Head & Neck Institute Outcomes
Rhinology, Sinus and Skull Base Disorders
The Role of Fascia Lata in Complex Skull Base Reconstruction: Emergence of a New Workhorse
Multiple methods exist for skull base reconstruction of defects created by expanded endonasal approaches. While the nasoseptal flap (NSF) has been established as the workhorse in multilayered reconstruction, a multitude of options exist for reconstructing the inner layer including fascia lata (FL). Cleveland Clinic’s Head & Neck Institute utilized FL, ranging from single or multilayered free or “button” grafts (with or without NSF) to vascularized free flap, for the reconstruction of challenging defects.
From May 2017 to July 2021, FL was employed for reconstruction in 50 patients: 30 undergoing primary endonasal skull base surgery and 20 revision cases. A wide range of complex pathology was treated, with meningioma the most common. FL was utilized as a “button” graft (34/50, 68%), free graft inlay/onlay repair (13/50, 26%), and as a button graft combined with onlay (3/50, 6%). The expanded defects addressed included tuberculum sella/sphenoid planum (36/50, 72%), clivus (6/50, 12%), and cribriform/planum (8/50, 16%).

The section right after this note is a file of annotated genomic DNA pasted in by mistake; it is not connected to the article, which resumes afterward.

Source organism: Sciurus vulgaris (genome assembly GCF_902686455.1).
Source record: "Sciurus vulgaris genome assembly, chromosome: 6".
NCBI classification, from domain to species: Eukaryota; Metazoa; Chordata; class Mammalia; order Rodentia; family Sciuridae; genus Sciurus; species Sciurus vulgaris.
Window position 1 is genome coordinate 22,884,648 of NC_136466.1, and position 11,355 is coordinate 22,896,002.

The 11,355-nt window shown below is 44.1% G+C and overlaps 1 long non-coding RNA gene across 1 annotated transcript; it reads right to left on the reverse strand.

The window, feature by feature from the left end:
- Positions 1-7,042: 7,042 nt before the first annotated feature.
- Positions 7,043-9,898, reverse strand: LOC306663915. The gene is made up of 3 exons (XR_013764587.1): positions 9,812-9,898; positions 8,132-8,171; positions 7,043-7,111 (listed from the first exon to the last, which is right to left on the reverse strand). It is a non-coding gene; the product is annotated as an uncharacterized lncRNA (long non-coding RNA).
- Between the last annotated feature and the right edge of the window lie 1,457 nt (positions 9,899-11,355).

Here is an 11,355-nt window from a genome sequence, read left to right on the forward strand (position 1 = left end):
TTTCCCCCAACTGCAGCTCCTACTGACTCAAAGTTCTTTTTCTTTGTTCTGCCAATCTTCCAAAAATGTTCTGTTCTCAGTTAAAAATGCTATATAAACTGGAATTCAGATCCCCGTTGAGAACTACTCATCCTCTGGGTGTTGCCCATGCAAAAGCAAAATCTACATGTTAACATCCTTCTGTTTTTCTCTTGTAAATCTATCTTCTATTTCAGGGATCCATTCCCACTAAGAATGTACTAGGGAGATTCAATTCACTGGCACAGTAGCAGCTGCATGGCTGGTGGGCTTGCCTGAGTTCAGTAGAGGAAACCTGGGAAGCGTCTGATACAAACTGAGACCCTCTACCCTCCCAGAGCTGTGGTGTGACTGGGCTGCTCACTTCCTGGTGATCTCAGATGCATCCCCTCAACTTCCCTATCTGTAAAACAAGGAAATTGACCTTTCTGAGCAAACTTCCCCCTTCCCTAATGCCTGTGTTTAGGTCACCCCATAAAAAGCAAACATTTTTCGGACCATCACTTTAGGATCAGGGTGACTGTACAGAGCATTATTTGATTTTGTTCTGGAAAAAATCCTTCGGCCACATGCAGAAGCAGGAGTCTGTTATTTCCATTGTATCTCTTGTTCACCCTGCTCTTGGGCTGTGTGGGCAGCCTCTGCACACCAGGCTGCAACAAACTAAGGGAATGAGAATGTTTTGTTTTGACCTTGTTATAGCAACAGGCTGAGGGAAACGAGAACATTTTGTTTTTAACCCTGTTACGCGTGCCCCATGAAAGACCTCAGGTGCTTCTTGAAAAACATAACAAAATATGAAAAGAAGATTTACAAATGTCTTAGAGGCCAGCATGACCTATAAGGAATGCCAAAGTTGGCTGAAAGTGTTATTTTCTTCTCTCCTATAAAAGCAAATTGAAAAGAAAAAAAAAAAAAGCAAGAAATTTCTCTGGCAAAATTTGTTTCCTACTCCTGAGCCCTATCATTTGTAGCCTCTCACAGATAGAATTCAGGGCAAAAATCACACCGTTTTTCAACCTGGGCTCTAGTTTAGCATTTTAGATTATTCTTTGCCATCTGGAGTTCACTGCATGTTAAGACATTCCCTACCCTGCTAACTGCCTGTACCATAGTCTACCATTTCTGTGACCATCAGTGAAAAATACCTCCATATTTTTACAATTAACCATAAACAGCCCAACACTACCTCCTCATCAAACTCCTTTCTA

Successful reconstruction was accomplished in 45/50 cases (90%), with only 5 cases (10%) requiring revision for postoperative cerebrospinal fluid (CSF) leak. Donor site complications were rare with only 1 case (2%) of postoperative seroma.
FL offers a versatile option for the reconstruction of challenging defects with excellent outcomes and minimal morbidity and is emerging as a new workhorse in complex skull base reconstruction.
Demographic Data and Case Characteristics (N = 50)
May 2017 – July 2021
|Mean age ± SD||57 ± 16|
|Expanded Approaches/Defect Types|
|Timing of Fascia Lata Use|
|CSF Leak Type|
|Type of Fascia Lata Repair|
|Vascularized free tissue transfer||3|
|Most Common Pathaologies|
|Rathke’s cleft cyst||1|
CSF = cerebrospinal fluid
Breakdown of Fascia Lata Repair Used (N = 50)
May 2017 – July 2021
|FL Type (N)||Approach/Defect (N)||Surgery Timing (N)||CSF Leak (N)||NSF Use||SA Drain|
|Button graft (34)|
|34||13||6 (17.6%)||31 (91.1%)|
|Free onlay/inlay graft (13)|
|14||13||4 (30.7%)||13 (84.6%)|
|Button graft with free onlay/ inlay graft (3)|
Tuberculum/Sella/ Planum (2)
|LF (3)||2||2||3 (100%)||6 (100%)|
CSF = cerebrospinal fluid, FL = fascia lata, HF = high flow, LF = low flow, NL = no leak, NSF = nasoseptal flap, Postop = postoperative, SA = subarachnoid
View of right lateral thigh incision with exposed fascia lata in preparation for harvest.
Endoscopic intraoperative images showing fascia lata being used as a single layer only graft (left panel) and in the form of a “button-graft” for the repair of complex defects following trans-tubercular/trans-planar approaches for tumor removal.
(FL – fascia lata, ID layer – inner layer, ED layer – external or outer layer, SF – sellar floor, PS – planum sphenoidale)